3. Writing Strategies Book: Your Everything Guide to Developing Skilled Writers By Jennifer Serravallo



Jen Serravallo has collected 300 of the most effective strategies to share with writer's everywhere, and grouped them together into 10 crucial goals.


4. Bird by Bird: Some Instructions on Writing and Life By Anne Lamott



Advice about writing and on life from acclaimed bestselling author Anne Lamont.

5. The Author Startup: A Radical Approach To Rapidly Writing and Self-Publishing Your Book On Amazon By Ray Brehm 



The Author Startup will show you how to create a viable product and publish your book, build momentum and market your book.


6. On Writing Well: The Classic Guide to Writing Nonfiction By William Zinsser



Highly praised for its sound advice, On Writing shows with the clarity of its style and warmth the fundamental principles as well as insights from a distinguished writer and teacher William Zinsser.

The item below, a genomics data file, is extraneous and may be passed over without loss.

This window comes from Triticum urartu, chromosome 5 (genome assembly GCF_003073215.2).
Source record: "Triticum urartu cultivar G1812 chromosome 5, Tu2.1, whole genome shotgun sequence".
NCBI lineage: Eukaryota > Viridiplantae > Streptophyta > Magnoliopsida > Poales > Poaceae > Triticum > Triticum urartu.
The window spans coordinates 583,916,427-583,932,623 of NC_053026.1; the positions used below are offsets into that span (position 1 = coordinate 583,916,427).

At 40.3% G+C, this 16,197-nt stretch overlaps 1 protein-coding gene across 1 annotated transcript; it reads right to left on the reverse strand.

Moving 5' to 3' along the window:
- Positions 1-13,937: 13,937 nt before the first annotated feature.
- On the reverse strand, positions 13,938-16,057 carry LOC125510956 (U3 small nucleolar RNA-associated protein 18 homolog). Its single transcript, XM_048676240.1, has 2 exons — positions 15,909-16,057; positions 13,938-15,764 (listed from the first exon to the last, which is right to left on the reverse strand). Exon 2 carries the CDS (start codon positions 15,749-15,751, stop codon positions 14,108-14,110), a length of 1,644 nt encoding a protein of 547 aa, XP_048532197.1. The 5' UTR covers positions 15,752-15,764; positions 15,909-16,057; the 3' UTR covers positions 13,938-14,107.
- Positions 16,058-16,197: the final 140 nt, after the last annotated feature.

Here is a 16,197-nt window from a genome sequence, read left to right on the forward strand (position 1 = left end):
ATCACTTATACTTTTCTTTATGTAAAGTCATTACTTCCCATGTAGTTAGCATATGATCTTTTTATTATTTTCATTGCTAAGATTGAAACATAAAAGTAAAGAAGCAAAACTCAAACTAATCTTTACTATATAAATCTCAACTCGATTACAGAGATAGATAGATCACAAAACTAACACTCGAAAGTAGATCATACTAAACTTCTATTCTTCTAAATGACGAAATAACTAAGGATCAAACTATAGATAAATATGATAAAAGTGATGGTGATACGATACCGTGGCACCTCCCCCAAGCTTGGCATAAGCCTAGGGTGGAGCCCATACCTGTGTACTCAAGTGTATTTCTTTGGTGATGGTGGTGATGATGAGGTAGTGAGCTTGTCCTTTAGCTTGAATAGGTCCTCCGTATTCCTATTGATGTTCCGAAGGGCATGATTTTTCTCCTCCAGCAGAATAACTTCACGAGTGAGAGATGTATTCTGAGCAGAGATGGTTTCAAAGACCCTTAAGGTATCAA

7. The Emotion Thesaurus: A Writer's Guide To Character Expression By Angela Ackerman & Becca Puglisi



Highlighting 75 emotions and listing the possible body language cues, thoughts, and visceral responses for each, all in an easy-to-use format.


8. The Writing Life By Anne Dillard 


A short collection of essays written by Annie Dillard, illuminating the dedication, absurdity, and daring that characterize the existence of a writer.

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Wednesday, September 05, 2018

Action and Linking Verbs: What Part Do They Play in a Sentence?

Verbs can be used to express time as well as context within a sentence.  This becomes more apparent when you want to add more information to clarify an action or details of what might be occurring.   To  help in sentence construction you need to know about Action Verbs, Transitive Verbs, Intransitive Verbs, and Linking Verbs.  They all hold up the subject of a sentence.

By expanding your knowledge of verbs you will enhance your writing and be able to express what you mean more freely.  Many writer's end up using just simple action verbs which can often leave a sentence feeling clumsy and strained.  Give your writing a new lease of life and start experimenting with verbs.  Study your favourite writers and get a flavour of how they make use of verbs.

Try: Basic English Grammar: Understanding Verbs & Verb Tenses

Action Verbs

Action Verbs also known as dynamic verbs articulate whether an action is physical or mental, clarifying what the subject of the sentence has done or is doing.